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Tarpon still lurking about

By CAPT. GEORGE TUNISON - | Nov 17, 2022

Capt. George Tunison

Don’t put away your tarpon sticks just yet because coastal as well as central Charlotte Harbor fish are a still eating with birds and bait schools your clues, especially in the harbor. With a prolonged cold front surely in the near future, it will all change rapidly sending migrating tarpon southward to Miami, the Keys and points beyond only to repeat the journey north again next spring.

Other tarpon like our golden hued resident or happy home body types will find suitable temperatures in local canals and upriver locations where they will winter and are catchable but be prepared to put in your time when going on a winter hunt. Over the years in the cold months I’ve seen, caught and watched others catch them starting at the railroad trestle bridge, I-75 Bridge, to far upriver around the locks. Years ago my snook jig caught, January and certainly not on purpose, Cape Coral Bridge tarpon, is the exception.

Having a friend with up-river knowledge is, of course, invaluable when putting together a plan to challenge our usually finicky resident winter fish.

Many snook won’t be heading to Miami but they will be following the tarpon flow up the Caloosahatchee as well, into local canals, backwaters and creeks as temps cool. One thing for sure, they will be hungry and a great time to get serious about catching a lifetime trophy-sized specimen. In 20+ years of fishing here I’ve been fortunate to catch some really quality sized snook on various lures and flies but if you real interest is a true snook of a lifetime, then keep out those tarpon rods. You’ll need big baits and big rod combos to lob cast a heavy 12-inch to 15-inch mullet or lively ladyfish around big structure like bridges and docks, to set the hook and to pull them from away from heavy structure and often fast currents.

A great example is the current swept docks above Punta Rassa, which at times are the home of some real monsters that you will never catch, without the proper heavy gear. For the fish’s sake, don’t even attempt it with lighter tackle as you’ll be broken off most times leaving hooks and potential problems in large and valuable females. This trophy fishing requires patience and persistence, boat handling skills, efficient anchoring abilities and the proper sized gear and baits.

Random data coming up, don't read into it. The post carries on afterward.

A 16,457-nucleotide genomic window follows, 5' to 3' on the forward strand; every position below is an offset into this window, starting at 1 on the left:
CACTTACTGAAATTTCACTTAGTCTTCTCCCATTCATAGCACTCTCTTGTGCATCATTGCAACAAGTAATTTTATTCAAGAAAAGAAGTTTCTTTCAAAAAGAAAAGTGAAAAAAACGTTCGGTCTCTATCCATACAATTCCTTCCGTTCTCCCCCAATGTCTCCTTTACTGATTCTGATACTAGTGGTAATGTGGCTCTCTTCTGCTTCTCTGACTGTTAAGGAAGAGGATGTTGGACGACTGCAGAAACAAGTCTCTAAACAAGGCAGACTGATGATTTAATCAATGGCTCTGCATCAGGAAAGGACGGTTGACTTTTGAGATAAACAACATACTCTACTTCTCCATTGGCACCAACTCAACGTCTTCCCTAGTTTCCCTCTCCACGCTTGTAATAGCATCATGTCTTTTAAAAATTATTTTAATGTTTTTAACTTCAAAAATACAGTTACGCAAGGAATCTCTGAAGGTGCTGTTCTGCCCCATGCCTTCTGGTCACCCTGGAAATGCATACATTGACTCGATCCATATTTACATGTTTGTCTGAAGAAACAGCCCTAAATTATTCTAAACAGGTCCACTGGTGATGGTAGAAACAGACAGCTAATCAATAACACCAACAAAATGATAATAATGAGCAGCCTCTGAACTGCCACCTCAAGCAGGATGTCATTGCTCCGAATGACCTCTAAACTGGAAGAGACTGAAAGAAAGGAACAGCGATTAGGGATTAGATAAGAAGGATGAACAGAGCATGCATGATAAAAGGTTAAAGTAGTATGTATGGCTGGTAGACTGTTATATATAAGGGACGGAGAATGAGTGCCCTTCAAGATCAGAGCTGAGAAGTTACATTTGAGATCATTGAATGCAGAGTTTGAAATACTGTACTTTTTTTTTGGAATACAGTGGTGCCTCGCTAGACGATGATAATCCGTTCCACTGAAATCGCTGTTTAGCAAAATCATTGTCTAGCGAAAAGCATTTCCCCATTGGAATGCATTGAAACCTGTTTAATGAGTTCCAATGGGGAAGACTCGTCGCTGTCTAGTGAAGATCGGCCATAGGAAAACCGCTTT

Redfishing continues and with lower winter tides it’s a great time to sight fish and sharpen your silent boat poling skills. Nothing beats a properly used push pole when it comes to sight fishing and a dead quiet approach in clear shallow water. Using a poling platform and push-pole for the first time, anglers are amazed at the fish they now see and wouldn’t have from the deck below, while using a loud trolling motor.

Cold weather doesn’t bother reds but it does get the trout and pompano bite moving.

If you get into a big trout school, give them a break and bend down those jig barbs, catch the fish, then without touching the fish, grab the hook shank with your needlenose pliers, turn over your hand and the fish simply slips back into the water untouched and uninjured from that nasty barb.

Tip tiny pomp jigs with small bits of shrimp and hop along the bottom during the retrieve, and if you haven’t eaten pompano, by all means try it! Delicious!

Sheepshead will slowly move in as it continues cooling while tripletail will still be on offshore floats, and find Spanish macs in and around the passes to offshore.

Lite tackle anglers hope to find offshore bonito schools and pick a fun fight.

Kingfish will hit your trolled plugs or spoons sometimes surprisingly close to the coast and a good variety of snapper and grouper await your bottom baits offshore.

Try MyFWC to stay current on offshore regulations.

It’s time to change your fuel/water separating filter!

Capt. George Tunison is a Cape Coral resident fishing guide. Contact him at 239-282-9434 or captgeorget3@aol.com.